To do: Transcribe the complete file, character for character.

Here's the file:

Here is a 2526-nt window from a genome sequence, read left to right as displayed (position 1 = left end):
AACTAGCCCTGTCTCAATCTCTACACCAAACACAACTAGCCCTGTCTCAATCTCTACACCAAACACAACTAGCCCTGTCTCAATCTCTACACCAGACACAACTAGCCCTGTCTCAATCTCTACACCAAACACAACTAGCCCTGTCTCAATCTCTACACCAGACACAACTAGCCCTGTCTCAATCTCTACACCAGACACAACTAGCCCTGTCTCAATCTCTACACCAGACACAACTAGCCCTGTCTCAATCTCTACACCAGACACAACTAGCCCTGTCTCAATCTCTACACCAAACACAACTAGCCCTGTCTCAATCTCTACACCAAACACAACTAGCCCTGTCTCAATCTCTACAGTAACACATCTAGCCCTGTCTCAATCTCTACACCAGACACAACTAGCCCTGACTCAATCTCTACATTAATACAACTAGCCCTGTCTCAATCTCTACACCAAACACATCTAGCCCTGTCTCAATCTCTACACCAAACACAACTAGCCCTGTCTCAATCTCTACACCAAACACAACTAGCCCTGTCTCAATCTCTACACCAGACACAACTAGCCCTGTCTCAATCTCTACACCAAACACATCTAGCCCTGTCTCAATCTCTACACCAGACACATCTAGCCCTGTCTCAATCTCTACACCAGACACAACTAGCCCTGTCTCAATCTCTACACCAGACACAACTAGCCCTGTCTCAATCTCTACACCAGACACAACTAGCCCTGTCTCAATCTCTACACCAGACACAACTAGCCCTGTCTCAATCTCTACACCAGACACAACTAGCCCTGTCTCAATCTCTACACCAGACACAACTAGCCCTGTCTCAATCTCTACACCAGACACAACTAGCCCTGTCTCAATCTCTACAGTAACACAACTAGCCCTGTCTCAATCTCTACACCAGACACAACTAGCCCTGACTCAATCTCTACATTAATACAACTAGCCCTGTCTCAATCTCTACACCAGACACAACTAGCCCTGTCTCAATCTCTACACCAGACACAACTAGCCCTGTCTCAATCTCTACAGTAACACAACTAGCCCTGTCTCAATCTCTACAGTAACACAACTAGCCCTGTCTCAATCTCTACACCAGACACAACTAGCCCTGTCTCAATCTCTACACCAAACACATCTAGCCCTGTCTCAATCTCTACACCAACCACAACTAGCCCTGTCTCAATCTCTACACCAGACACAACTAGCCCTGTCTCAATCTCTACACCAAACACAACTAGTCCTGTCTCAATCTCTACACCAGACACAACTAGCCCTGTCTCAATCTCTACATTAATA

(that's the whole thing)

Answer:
Here is a 2526-nt window from a genome sequence, read left to right as displayed (position 1 = left end):
AACTAGCCCTGTCTCAATCTCTACACCAAACACAACTAGCCCTGTCTCAATCTCTACACCAAACACAACTAGCCCTGTCTCAATCTCTACACCAGACACAACTAGCCCTGTCTCAATCTCTACACCAAACACAACTAGCCCTGTCTCAATCTCTACACCAGACACAACTAGCCCTGTCTCAATCTCTACACCAGACACAACTAGCCCTGTCTCAATCTCTACACCAGACACAACTAGCCCTGTCTCAATCTCTACACCAGACACAACTAGCCCTGTCTCAATCTCTACACCAAACACAACTAGCCCTGTCTCAATCTCTACACCAAACACAACTAGCCCTGTCTCAATCTCTACAGTAACACATCTAGCCCTGTCTCAATCTCTACACCAGACACAACTAGCCCTGACTCAATCTCTACATTAATACAACTAGCCCTGTCTCAATCTCTACACCAAACACATCTAGCCCTGTCTCAATCTCTACACCAAACACAACTAGCCCTGTCTCAATCTCTACACCAAACACAACTAGCCCTGTCTCAATCTCTACACCAGACACAACTAGCCCTGTCTCAATCTCTACACCAAACACATCTAGCCCTGTCTCAATCTCTACACCAGACACATCTAGCCCTGTCTCAATCTCTACACCAGACACAACTAGCCCTGTCTCAATCTCTACACCAGACACAACTAGCCCTGTCTCAATCTCTACACCAGACACAACTAGCCCTGTCTCAATCTCTACACCAGACACAACTAGCCCTGTCTCAATCTCTACACCAGACACAACTAGCCCTGTCTCAATCTCTACACCAGACACAACTAGCCCTGTCTCAATCTCTACACCAGACACAACTAGCCCTGTCTCAATCTCTACAGTAACACAACTAGCCCTGTCTCAATCTCTACACCAGACACAACTAGCCCTGACTCAATCTCTACATTAATACAACTAGCCCTGTCTCAATCTCTACACCAGACACAACTAGCCCTGTCTCAATCTCTACACCAGACACAACTAGCCCTGTCTCAATCTCTACAGTAACACAACTAGCCCTGTCTCAATCTCTACAGTAACACAACTAGCCCTGTCTCAATCTCTACACCAGACACAACTAGCCCTGTCTCAATCTCTACACCAAACACATCTAGCCCTGTCTCAATCTCTACACCAACCACAACTAGCCCTGTCTCAATCTCTACACCAGACACAACTAGCCCTGTCTCAATCTCTACACCAAACACAACTAGTCCTGTCTCAATCTCTACACCAGACACAACTAGCCCTGTCTCAATCTCTACATTAATA